[Previous FamilyLife Blended Podcast]
Ron: Okay, we've talked about a number of things in the book. Is there another principle—
Ron: —you'd like to share?
Jim: Well, one that I'm thinking a lot about—and I think it blends with what you and I've been talking about—is it's the pain of discipline or the pain of regret. What I mean by that is; you know, there's pain in life: we’re either going to have the pain of discipline or we're going to have some pain of regret.
So what that means is we have to be intentional. Paul said to Timothy: “Discipline yourself for the purpose of godliness.” He, actually, Ron, used an athletic term; because there's different terms you could use for discipline. And in that phrase, it was more of like athletic training, if you would. I think a lot of the decisions we make, if we really want to have a healthy life, and we really want to make a difference, then we’ve got to be intentional about the discipline. Some people are super-disciplined, but others aren't.
But you know, I had this funny experience last night or two/couple nights ago. Cathy and I were lying in bed in New York, at this wedding of my daughter’s. I said to her, “My chest hurts”; and she's like all panicky, like, “Is he getting a/did you have a heart attack? Are you okay?”
I go, “Oh, no, no. I'd been working out on weights.” And I'd done something in the gym at the hotel, the morning before, and my chest hurt because I was working out. That was the pain of discipline; okay? Not that you were saying: “Wow, Jim, you're looking buff” [Laughter]; but then, I kind of would grab my stomach and go—the little potbelly that I have—and I go, “That's the pain of regret.” [Laughter] You see what I'm saying?
Well, that's how it is with life—that we know what to do—we just, sometimes, don't do it.
Jim: So we take/it really is a good idea to take baby steps—but it is about discipline—and so it's about mindset and discipline.
In 1983, I made a decision to go through the one-year Bible and spend 20 minutes a day with God. Well, I'm like your adult ADD guy, who was/I had my devotions on and off. In 1983, I got serious about that; and it's only 20 minutes. Some people think that's wimpy; but I'm telling you, I think a lot of the anointing—I think a relationship with Cathy/relationship with my kids—I think it comes from my 20-minute thing.
Jim: But it's the discipline of doing that, day in and day out; and it's what ministers to me. Some people, my wife included, would say, “You read the same one-year Bible?” Well, I actually change it from New Living, to/and then NIV; but I don't change much. But it's really good for me to do that.
That discipline, at first, was really hard; I mean, there were some Decembers, where I had to read a lot at the very end, or struggling always through Leviticus, or whatever. But you know, today, I was on the day today. I just opened it up and I go, “Okay, well, today's the day; that's what I'm going to do,”—just like you would brush your teeth, and that kind of thing, has been helpful.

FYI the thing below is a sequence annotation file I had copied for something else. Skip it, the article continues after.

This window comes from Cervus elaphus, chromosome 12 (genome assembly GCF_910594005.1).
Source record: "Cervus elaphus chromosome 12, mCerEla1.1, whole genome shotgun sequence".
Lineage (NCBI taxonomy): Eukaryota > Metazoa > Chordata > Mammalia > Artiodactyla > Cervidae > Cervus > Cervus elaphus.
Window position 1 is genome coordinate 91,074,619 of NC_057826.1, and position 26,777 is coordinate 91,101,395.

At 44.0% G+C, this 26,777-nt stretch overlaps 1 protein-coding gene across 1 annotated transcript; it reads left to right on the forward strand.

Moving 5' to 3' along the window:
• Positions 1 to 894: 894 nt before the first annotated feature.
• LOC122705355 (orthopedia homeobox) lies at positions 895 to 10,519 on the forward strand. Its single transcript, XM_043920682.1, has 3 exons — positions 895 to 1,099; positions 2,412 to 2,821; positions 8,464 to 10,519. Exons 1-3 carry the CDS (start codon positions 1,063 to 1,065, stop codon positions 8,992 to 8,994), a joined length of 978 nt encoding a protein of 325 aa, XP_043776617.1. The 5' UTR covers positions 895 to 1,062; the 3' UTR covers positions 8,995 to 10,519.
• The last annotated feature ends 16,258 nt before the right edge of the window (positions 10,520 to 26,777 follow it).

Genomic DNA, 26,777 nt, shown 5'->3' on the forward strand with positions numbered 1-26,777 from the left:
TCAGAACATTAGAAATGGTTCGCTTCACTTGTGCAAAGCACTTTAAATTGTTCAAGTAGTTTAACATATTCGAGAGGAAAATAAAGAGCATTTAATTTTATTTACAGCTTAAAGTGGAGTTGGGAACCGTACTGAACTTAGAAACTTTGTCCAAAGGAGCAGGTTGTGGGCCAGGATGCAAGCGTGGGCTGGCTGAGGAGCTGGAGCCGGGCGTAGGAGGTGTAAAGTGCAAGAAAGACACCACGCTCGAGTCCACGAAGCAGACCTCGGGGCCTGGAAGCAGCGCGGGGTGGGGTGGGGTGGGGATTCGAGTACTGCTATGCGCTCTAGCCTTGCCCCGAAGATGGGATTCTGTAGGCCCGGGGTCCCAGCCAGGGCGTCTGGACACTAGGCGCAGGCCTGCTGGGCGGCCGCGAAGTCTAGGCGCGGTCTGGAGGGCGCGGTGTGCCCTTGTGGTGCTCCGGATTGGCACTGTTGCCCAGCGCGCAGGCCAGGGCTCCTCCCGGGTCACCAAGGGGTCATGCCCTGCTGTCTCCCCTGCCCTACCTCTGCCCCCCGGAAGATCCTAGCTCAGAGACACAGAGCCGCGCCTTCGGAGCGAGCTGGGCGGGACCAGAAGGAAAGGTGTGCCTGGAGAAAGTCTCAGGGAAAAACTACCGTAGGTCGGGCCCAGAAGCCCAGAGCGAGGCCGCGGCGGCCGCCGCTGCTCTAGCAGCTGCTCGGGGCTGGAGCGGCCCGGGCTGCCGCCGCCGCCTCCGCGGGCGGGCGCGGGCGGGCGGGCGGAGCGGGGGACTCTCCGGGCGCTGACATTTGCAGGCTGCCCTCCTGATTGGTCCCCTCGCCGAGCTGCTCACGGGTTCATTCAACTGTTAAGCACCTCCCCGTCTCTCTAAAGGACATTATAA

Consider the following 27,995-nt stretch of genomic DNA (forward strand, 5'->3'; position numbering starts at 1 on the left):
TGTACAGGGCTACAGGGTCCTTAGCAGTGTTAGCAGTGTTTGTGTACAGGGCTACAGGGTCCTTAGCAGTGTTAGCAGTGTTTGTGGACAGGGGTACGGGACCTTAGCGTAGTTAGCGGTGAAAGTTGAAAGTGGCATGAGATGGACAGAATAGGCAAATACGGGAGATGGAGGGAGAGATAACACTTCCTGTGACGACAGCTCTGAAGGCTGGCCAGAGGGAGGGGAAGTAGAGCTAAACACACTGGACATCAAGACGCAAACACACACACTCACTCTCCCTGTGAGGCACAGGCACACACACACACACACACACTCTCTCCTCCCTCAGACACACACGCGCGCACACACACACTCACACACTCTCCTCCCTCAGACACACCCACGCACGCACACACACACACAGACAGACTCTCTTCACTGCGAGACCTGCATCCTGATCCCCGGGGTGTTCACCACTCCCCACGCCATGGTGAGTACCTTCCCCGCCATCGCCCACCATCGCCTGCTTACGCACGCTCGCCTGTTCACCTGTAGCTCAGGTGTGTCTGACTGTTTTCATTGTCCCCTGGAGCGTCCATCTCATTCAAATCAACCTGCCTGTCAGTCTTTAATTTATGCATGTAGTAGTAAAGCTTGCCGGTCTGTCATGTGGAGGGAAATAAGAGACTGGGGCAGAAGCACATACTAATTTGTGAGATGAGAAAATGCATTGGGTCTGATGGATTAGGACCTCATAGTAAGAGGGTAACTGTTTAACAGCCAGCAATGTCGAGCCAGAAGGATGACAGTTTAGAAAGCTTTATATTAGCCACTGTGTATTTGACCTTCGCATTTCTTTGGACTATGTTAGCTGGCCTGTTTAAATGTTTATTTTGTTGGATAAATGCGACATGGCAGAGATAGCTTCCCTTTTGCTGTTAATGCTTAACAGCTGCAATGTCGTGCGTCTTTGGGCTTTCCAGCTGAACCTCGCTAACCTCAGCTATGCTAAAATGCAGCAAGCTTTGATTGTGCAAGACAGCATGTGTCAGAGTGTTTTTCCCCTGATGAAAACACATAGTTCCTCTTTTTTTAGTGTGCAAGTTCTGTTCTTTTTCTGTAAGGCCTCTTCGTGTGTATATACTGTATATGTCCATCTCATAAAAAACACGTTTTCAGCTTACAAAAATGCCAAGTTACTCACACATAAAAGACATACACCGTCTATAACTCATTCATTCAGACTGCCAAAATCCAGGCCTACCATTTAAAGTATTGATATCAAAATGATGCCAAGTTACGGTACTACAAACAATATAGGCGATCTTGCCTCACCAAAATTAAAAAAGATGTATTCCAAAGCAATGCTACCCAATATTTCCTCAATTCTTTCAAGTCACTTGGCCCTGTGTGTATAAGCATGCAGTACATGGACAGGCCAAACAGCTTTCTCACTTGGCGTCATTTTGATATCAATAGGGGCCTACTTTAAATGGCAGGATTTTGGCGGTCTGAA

I wanted to share that with my kids, especially—that you have pain—so you're just going to have to decide if it's going to be the pain of regret or the pain of discipline. That works with family; it works with marriage; it works with struggles with relationships at work; it works with your kids: that we add that discipline side. That was a meaningful one for me, and not always easy; and sometimes, it's just grit.
I don't know if you read the book by Angela Duckworth.
Ron: I’ve not.
Jim: It was the bestselling book; it's a secular book. She also has like one of the best-known Ted talks, but she talks about grit. She studied people, who were in education or business. She said these weren't the smartest people; they were the people who had grit.
The Bible talks about endurance and perseverance; and so when people endure, or they persevere, that means they have grit. That means they discipline themselves. Even one of the latest studies that show, for troubled marriages: if people will stay in the marriage for five years,—
Jim: —that 75 percent say that it's better. Well, that's perseverance; that's grit; that's discipline. They discipline themselves instead of thinking the grass was going to get greener. And they're so grateful they did it after those five years.
Ron: Okay, I want to get back to cancer a little bit. You say that your life changed dramatically in having gone through this. I imagine that's an understatement. I know, as somebody, who has had great loss—
Ron: —in my life, we get recalibrated by loss; a lot of things change in us. Talk about something you do, that's tactical that you do different, as a result.
Jim: I actually think what mattered a lot in some ways before cancer doesn't matter as much and kind of vice versa.
Jim: And I would say one of the things—there are many—but I found that family is more important than vocation. I think a lot of us, who love what we do—I love what I do—sometimes, I'll give my family my emotional scraps, but I don't give my work my emotional scraps.
I think, after cancer, I went: “You know what? I don't need to work that extra hour. I can actually come home. I mean, what am I doing this for?” It's not like I have a boss, who says you’ve got to be here extra hours. I work enough hours/too many hours. I found that I had to ask the question: “Am I giving Cathy/am I giving my kids my emotional scraps?” Cancer helped me spend less time at work; it helped me not be as busy.
That's another principle: “If the devil can't make you bad, he'll make you busy.” I needed to learn that I had to schedule my priorities instead of let my priorities just kind of go to the wayside because of my—I have a great schedule; I work a schedule: I mean, I have this appointment and that appointment—but I'm not scheduling in my family time, especially when I needed my most efficient time. Cancer helped me realize that—and maybe it was the idea of thinking about death—but realize that there are two important things: a right relationship with God and a right relationship with my loved ones.
And fascinating enough, a woman named Elizabeth Cooper Ross, who wasn't coming from a Christian perspective, studied death and dying, and said, “When people are getting ready to die, they have two things: a right relationship with God and a right relationship with their loved ones.” I went, “Wait; why do I need to wait until I'm about ready to die to do that?”